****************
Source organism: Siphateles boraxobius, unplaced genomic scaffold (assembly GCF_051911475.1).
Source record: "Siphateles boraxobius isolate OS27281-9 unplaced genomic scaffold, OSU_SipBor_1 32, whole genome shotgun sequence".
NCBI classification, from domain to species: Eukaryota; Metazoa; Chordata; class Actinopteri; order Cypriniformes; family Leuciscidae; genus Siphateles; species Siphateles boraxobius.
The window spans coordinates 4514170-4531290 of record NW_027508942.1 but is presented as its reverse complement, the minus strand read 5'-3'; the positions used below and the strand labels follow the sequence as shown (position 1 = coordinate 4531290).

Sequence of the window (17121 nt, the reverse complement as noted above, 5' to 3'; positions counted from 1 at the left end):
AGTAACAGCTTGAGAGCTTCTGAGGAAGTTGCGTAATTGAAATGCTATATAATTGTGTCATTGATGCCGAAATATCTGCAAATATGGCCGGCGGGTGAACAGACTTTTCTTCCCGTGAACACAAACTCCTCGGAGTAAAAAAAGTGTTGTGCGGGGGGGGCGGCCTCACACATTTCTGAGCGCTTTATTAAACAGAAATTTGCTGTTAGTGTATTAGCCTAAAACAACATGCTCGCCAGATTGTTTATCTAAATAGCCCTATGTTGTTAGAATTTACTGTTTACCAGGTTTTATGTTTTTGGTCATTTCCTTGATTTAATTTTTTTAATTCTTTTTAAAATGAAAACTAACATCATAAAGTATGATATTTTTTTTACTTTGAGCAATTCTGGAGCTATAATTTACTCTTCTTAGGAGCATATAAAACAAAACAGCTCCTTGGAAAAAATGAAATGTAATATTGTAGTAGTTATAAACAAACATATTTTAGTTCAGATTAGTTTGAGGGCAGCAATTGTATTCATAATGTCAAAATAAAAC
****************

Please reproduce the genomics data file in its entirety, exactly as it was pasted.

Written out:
Source organism: Siphateles boraxobius, unplaced genomic scaffold (assembly GCF_051911475.1).
Source record: "Siphateles boraxobius isolate OS27281-9 unplaced genomic scaffold, OSU_SipBor_1 32, whole genome shotgun sequence".
NCBI classification, from domain to species: Eukaryota; Metazoa; Chordata; class Actinopteri; order Cypriniformes; family Leuciscidae; genus Siphateles; species Siphateles boraxobius.
The window spans coordinates 4514170-4531290 of record NW_027508942.1 but is presented as its reverse complement, the minus strand read 5'-3'; the positions used below and the strand labels follow the sequence as shown (position 1 = coordinate 4531290).

Sequence of the window (17121 nt, the reverse complement as noted above, 5' to 3'; positions counted from 1 at the left end):
AGTAACAGCTTGAGAGCTTCTGAGGAAGTTGCGTAATTGAAATGCTATATAATTGTGTCATTGATGCCGAAATATCTGCAAATATGGCCGGCGGGTGAACAGACTTTTCTTCCCGTGAACACAAACTCCTCGGAGTAAAAAAAGTGTTGTGCGGGGGGGGCGGCCTCACACATTTCTGAGCGCTTTATTAAACAGAAATTTGCTGTTAGTGTATTAGCCTAAAACAACATGCTCGCCAGATTGTTTATCTAAATAGCCCTATGTTGTTAGAATTTACTGTTTACCAGGTTTTATGTTTTTGGTCATTTCCTTGATTTAATTTTTTTAATTCTTTTTAAAATGAAAACTAACATCATAAAGTATGATATTTTTTTTACTTTGAGCAATTCTGGAGCTATAATTTACTCTTCTTAGGAGCATATAAAACAAAACAGCTCCTTGGAAAAAATGAAATGTAATATTGTAGTAGTTATAAACAAACATATTTTAGTTCAGATTAGTTTGAGGGCAGCAATTGTATTCATAATGTCAAAATAAAAC